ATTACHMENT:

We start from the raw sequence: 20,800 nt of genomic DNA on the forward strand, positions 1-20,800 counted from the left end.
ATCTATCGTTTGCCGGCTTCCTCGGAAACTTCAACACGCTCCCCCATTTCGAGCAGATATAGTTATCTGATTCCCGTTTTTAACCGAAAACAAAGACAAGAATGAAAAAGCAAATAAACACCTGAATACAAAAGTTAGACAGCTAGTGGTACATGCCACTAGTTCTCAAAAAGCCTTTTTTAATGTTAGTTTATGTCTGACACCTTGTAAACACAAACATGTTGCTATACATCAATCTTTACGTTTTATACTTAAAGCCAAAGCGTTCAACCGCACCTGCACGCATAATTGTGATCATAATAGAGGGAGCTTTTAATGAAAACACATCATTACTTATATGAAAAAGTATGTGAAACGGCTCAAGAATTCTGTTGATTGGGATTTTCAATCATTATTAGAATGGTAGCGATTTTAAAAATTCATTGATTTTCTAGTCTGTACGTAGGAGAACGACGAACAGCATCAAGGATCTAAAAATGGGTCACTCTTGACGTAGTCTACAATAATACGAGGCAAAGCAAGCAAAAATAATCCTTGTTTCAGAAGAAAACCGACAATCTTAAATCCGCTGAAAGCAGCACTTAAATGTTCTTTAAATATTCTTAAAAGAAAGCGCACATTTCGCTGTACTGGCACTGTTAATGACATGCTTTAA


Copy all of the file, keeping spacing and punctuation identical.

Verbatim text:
We start from the raw sequence: 20,800 nt of genomic DNA on the forward strand, positions 1-20,800 counted from the left end.
ATCTATCGTTTGCCGGCTTCCTCGGAAACTTCAACACGCTCCCCCATTTCGAGCAGATATAGTTATCTGATTCCCGTTTTTAACCGAAAACAAAGACAAGAATGAAAAAGCAAATAAACACCTGAATACAAAAGTTAGACAGCTAGTGGTACATGCCACTAGTTCTCAAAAAGCCTTTTTTAATGTTAGTTTATGTCTGACACCTTGTAAACACAAACATGTTGCTATACATCAATCTTTACGTTTTATACTTAAAGCCAAAGCGTTCAACCGCACCTGCACGCATAATTGTGATCATAATAGAGGGAGCTTTTAATGAAAACACATCATTACTTATATGAAAAAGTATGTGAAACGGCTCAAGAATTCTGTTGATTGGGATTTTCAATCATTATTAGAATGGTAGCGATTTTAAAAATTCATTGATTTTCTAGTCTGTACGTAGGAGAACGACGAACAGCATCAAGGATCTAAAAATGGGTCACTCTTGACGTAGTCTACAATAATACGAGGCAAAGCAAGCAAAAATAATCCTTGTTTCAGAAGAAAACCGACAATCTTAAATCCGCTGAAAGCAGCACTTAAATGTTCTTTAAATATTCTTAAAAGAAAGCGCACATTTCGCTGTACTGGCACTGTTAATGACATGCTTTAA